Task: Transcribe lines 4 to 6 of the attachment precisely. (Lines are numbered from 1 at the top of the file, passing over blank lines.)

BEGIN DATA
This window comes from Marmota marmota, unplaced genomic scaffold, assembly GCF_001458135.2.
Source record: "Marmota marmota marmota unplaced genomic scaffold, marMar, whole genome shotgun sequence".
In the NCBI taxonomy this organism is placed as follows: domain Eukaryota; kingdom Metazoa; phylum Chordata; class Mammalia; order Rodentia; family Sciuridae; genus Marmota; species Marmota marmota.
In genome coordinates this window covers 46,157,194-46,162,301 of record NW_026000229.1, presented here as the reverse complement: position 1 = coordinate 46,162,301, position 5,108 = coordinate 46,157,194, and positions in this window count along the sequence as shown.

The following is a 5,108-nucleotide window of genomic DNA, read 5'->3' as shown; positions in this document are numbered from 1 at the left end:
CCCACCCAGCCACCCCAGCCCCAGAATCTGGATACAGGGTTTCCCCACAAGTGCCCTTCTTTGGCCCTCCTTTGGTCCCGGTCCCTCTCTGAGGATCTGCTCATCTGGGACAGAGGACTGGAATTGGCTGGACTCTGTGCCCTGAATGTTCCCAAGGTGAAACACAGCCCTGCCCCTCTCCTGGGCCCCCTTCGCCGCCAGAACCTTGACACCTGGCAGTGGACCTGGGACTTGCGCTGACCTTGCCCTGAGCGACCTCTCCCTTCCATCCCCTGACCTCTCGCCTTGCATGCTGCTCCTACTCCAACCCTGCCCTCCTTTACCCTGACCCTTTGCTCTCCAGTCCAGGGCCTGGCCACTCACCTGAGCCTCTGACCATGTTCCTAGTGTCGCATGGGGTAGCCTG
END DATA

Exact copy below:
In genome coordinates this window covers 46,157,194-46,162,301 of record NW_026000229.1, presented here as the reverse complement: position 1 = coordinate 46,162,301, position 5,108 = coordinate 46,157,194, and positions in this window count along the sequence as shown.

The following is a 5,108-nucleotide window of genomic DNA, read 5'->3' as shown; positions in this document are numbered from 1 at the left end:
CCCACCCAGCCACCCCAGCCCCAGAATCTGGATACAGGGTTTCCCCACAAGTGCCCTTCTTTGGCCCTCCTTTGGTCCCGGTCCCTCTCTGAGGATCTGCTCATCTGGGACAGAGGACTGGAATTGGCTGGACTCTGTGCCCTGAATGTTCCCAAGGTGAAACACAGCCCTGCCCCTCTCCTGGGCCCCCTTCGCCGCCAGAACCTTGACACCTGGCAGTGGACCTGGGACTTGCGCTGACCTTGCCCTGAGCGACCTCTCCCTTCCATCCCCTGACCTCTCGCCTTGCATGCTGCTCCTACTCCAACCCTGCCCTCCTTTACCCTGACCCTTTGCTCTCCAGTCCAGGGCCTGGCCACTCACCTGAGCCTCTGACCATGTTCCTAGTGTCGCATGGGGTAGCCTG